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Many small business owners make a common mistake: They use their business checking account or business credit card to pay personal expenses. They figure it's no big deal. They'll either pretend those were business expenses and deduct them on the business tax return (illegal!). Or they'll do the right thing and exclude them from the business tax return because they were, indeed, personal.

For small business owners, it's often a matter of convenience. One way or another, the money all belongs to the owner, right? So what's the difference if the business pays the owner and then the owner pays personal expenses... or if we cut out a step and the business just pays the expenses directly?

If you've formed an LLC, corporation, or partnership, there's a big difference. These entities are usually created to shield the owner from personal liability for things that could happen in the business. The legal entity separates the person and the business, so if a customer or vendor sues the company, the owner doesn't lose his or her house. (That's a bit oversimplified, but captures the essence of creating a separate legal entity for the business.)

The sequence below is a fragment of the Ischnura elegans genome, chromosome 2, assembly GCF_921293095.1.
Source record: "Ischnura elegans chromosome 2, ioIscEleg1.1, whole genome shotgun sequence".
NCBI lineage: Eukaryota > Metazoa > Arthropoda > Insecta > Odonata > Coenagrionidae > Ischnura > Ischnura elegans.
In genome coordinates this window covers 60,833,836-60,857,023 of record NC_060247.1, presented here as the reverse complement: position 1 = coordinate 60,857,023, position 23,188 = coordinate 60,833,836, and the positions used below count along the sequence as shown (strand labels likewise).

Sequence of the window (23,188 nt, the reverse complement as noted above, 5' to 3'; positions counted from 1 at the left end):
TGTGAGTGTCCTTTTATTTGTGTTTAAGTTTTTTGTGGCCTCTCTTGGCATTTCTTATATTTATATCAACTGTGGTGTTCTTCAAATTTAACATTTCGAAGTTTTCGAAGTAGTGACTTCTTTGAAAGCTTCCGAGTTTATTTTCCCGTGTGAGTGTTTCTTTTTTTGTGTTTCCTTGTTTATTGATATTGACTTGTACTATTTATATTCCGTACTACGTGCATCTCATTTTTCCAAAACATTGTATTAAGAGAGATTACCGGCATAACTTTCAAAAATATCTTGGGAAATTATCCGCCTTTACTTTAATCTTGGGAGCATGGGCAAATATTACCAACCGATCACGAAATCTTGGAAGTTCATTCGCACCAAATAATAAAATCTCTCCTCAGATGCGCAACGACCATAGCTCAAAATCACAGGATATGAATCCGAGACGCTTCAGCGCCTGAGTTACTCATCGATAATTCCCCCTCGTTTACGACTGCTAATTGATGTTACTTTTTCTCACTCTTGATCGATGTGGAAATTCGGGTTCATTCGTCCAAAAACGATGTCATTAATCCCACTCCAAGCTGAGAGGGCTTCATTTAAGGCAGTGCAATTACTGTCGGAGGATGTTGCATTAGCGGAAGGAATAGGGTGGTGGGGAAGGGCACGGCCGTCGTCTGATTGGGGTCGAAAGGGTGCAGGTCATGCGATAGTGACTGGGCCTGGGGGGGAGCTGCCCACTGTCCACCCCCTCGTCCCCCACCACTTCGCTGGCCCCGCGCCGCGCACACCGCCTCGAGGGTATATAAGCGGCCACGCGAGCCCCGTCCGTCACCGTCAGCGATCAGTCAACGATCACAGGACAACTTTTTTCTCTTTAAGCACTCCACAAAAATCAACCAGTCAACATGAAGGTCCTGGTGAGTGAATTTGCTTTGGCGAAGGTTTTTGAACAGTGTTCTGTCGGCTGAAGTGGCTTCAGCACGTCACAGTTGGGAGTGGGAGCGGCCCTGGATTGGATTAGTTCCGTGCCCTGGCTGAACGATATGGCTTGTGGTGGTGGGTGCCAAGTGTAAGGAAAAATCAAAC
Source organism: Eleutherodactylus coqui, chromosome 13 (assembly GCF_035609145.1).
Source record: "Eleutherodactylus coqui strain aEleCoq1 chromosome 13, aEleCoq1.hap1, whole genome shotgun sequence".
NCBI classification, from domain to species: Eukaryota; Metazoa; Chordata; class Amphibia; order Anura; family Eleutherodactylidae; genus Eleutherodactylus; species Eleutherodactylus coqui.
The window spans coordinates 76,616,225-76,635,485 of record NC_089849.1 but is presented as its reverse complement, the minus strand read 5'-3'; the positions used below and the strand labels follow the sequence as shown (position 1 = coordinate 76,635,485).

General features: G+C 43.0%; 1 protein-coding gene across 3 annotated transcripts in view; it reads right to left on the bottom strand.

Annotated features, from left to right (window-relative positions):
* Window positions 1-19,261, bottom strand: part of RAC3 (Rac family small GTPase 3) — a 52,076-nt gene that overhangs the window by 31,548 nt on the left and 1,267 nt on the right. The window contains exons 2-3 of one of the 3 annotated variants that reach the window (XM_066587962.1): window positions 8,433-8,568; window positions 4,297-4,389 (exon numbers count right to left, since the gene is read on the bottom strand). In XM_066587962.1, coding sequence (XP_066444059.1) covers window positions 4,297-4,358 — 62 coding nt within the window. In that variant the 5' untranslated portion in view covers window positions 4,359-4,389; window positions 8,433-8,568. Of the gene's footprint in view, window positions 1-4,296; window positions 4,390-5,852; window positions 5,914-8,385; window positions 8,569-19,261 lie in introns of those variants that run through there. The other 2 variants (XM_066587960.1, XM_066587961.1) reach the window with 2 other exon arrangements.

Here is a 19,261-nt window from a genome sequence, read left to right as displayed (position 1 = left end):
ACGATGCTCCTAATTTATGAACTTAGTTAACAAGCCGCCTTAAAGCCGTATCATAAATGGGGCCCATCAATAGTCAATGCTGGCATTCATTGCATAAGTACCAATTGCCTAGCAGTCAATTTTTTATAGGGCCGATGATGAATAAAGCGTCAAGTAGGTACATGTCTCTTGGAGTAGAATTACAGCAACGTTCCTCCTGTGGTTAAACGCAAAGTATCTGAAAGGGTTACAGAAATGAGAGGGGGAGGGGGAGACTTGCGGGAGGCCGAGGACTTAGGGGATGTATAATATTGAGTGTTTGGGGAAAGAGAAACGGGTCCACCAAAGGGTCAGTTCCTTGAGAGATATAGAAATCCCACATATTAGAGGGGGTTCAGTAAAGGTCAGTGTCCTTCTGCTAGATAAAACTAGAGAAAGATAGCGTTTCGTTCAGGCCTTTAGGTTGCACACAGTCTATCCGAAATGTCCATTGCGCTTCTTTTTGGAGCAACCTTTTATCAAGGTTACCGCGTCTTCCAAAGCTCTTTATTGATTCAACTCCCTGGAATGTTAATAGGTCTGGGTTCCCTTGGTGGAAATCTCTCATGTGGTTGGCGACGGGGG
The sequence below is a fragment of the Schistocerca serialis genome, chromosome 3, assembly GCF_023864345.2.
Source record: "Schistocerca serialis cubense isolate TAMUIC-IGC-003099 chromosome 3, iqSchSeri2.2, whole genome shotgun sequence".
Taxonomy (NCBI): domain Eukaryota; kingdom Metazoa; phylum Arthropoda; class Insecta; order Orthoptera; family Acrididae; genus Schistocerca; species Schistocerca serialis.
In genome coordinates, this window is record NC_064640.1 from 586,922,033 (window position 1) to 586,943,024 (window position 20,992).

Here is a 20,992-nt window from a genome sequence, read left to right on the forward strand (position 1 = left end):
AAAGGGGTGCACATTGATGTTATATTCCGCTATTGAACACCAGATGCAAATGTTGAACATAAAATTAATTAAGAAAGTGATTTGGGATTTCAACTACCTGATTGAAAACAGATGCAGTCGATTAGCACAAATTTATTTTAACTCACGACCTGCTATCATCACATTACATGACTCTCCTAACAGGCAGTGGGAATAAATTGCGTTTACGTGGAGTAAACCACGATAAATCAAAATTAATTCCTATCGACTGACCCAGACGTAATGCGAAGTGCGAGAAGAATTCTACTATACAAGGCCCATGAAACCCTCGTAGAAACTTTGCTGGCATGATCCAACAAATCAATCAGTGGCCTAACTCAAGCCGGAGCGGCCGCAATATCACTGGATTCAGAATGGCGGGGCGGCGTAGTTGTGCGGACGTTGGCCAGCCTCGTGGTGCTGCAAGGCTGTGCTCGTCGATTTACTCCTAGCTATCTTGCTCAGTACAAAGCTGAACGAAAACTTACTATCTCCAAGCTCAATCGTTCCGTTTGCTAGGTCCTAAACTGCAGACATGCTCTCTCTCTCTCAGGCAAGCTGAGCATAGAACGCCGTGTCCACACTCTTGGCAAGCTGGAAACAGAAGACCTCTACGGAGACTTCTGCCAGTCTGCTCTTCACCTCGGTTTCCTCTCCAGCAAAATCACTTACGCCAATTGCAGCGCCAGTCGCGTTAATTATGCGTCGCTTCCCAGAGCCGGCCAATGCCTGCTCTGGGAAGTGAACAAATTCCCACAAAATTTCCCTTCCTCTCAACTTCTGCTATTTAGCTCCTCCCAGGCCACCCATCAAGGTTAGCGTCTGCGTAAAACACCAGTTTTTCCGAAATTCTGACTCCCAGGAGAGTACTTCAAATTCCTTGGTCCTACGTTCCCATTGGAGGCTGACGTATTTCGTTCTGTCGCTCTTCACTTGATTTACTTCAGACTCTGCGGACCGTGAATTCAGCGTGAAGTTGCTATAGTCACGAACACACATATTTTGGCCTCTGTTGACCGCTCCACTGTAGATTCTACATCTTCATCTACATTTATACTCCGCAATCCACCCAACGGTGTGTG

That legal protection can be wiped away when the owner of the business starts co-mingling money and paying personal expenses from the business accounts. Paying those personal bills may be all someone needs to prove that the owner and the business are one and the same. After all, they share money and don't have a clean and clear separation. This is often referred to as "piercing the corporate veil," a claim through which someone suing the business might get access to your house (which you tried so hard to protect).

There are many times when it would be simpler just to pay a bill with the business checking account or use the business credit card for a personal item. Resist the temptation. As a business owner, it's important to keep all funds and all transactions completely separate. It's a good bookkeeping practice, and it can also be important if the business is ever involved in litigation.

Tracy L. Coenen, CPA, MBA, CFE performs fraud examinations and financial investigations for her company Sequence Inc. Forensic Accounting, and is the author of Essentials of Corporate Fraud.

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Brian Peters, MD

So, if you've paid for personal expenses through a business account how do you declare those expenses (income) as income on your personal tax return?

October 29 2015 at 3:41 PM Report abuse rate up rate down Reply